Brooks Jensen Arts

Every Picture Is a Compromise

Lessons from the Also-rans

Most photography websites show the photographer's very best work. Wonderful. But that's not the full story of a creative life. If we want to learn, we'd better pay attention to the images that aren't "greatest hits" and see what lessons they have to offer. Every picture is a compromise — the sum of its parts, optical, technical, visual, emotional, and even cosmic – well, maybe not cosmic, but sometimes spiritual. Success on all fronts is rare. It's ok to learn from those that are not our best.

This is a series about my also-rans, some of which I've been able to improve at bit (i.e., "best effort"), none of which I would consider my best. With each there are lessons worth sharing, so I will.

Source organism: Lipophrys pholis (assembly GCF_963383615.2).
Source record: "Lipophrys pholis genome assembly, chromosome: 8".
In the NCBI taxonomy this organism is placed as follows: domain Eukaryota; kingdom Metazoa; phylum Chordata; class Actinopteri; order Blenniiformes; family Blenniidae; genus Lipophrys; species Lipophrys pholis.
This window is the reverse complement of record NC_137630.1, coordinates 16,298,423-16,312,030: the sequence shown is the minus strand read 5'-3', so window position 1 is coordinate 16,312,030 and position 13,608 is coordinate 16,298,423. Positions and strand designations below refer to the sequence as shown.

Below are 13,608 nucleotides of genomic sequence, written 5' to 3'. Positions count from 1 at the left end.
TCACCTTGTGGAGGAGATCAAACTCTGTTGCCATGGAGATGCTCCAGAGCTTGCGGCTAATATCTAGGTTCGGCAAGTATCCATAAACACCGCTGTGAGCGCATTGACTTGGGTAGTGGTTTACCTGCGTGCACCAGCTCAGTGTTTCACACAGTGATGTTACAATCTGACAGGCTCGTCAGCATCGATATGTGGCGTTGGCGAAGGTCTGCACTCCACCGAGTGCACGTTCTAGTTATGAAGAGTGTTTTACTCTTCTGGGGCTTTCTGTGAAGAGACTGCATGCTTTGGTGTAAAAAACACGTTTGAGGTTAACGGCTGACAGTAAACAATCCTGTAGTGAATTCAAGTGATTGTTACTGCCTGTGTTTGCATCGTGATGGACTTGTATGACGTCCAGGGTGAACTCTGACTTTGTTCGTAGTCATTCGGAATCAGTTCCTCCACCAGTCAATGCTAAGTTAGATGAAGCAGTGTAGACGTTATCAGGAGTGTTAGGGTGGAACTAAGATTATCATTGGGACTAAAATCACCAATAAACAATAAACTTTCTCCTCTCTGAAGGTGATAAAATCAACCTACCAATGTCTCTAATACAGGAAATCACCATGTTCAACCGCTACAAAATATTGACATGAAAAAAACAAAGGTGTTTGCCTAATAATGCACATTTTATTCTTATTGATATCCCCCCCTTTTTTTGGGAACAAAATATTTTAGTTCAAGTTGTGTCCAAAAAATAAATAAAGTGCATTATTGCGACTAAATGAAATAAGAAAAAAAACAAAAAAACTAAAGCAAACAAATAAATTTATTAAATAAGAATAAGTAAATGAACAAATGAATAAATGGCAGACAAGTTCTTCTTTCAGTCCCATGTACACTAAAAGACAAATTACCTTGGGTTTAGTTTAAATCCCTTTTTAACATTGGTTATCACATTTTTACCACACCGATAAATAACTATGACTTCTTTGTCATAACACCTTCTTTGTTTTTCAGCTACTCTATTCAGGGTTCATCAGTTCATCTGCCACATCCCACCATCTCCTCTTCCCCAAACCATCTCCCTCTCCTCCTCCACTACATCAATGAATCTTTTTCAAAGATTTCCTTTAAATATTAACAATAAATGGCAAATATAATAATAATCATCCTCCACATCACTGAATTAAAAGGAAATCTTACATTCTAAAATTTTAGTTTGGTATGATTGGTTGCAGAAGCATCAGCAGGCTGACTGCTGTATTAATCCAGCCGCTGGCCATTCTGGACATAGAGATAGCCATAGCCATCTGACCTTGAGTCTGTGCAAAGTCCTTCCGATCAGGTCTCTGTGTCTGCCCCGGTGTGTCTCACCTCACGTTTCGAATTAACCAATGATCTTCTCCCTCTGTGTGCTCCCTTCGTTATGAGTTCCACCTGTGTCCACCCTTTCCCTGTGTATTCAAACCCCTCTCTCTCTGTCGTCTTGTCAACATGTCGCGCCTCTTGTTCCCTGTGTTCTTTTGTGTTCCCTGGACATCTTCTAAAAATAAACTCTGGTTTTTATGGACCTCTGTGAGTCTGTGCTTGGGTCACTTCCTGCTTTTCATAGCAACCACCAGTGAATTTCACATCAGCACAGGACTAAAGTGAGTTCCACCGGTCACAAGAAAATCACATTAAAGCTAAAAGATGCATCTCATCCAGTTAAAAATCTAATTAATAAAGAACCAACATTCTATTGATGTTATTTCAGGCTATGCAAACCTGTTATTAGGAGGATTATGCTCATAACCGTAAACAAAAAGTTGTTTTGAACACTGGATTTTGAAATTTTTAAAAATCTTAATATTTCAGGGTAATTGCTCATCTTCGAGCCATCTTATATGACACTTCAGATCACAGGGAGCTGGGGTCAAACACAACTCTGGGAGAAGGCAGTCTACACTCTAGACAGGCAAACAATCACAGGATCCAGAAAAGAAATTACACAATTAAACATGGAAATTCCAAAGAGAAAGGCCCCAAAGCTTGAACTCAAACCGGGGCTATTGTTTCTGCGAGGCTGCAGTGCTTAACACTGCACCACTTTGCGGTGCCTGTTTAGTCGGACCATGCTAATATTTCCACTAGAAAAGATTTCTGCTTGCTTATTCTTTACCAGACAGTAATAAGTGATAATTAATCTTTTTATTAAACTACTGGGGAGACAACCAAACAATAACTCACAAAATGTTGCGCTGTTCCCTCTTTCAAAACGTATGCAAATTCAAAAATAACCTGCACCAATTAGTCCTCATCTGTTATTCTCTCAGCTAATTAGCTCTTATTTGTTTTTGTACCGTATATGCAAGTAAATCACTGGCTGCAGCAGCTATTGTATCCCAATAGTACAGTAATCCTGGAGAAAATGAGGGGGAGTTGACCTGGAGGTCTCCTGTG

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What I saw that I liked:

Fun hinges on an old desert barn.

What I don't like in the picture:

This crap is what happens when you try to force your subject into the "rule of thirds." Don't do it. Ever.

What I learned:

I've been known to rail on and on about the evils of "bulls-eye" composition. Centering is a no-no. Except when it is the right choice and is the best composition for the subject. I guess I should be more precise in my language and say that unconscious, knee-jerk, habitual, default, unthinking "bulls-eye" composition is evil. That's a mouthful, so forgive me if I abbreviate it — and then violate my own advice and use it.

2nd Chances: What I might try next

I did use this image at left in Kokoro in a project titled The Woodgrain Deep in My Bones.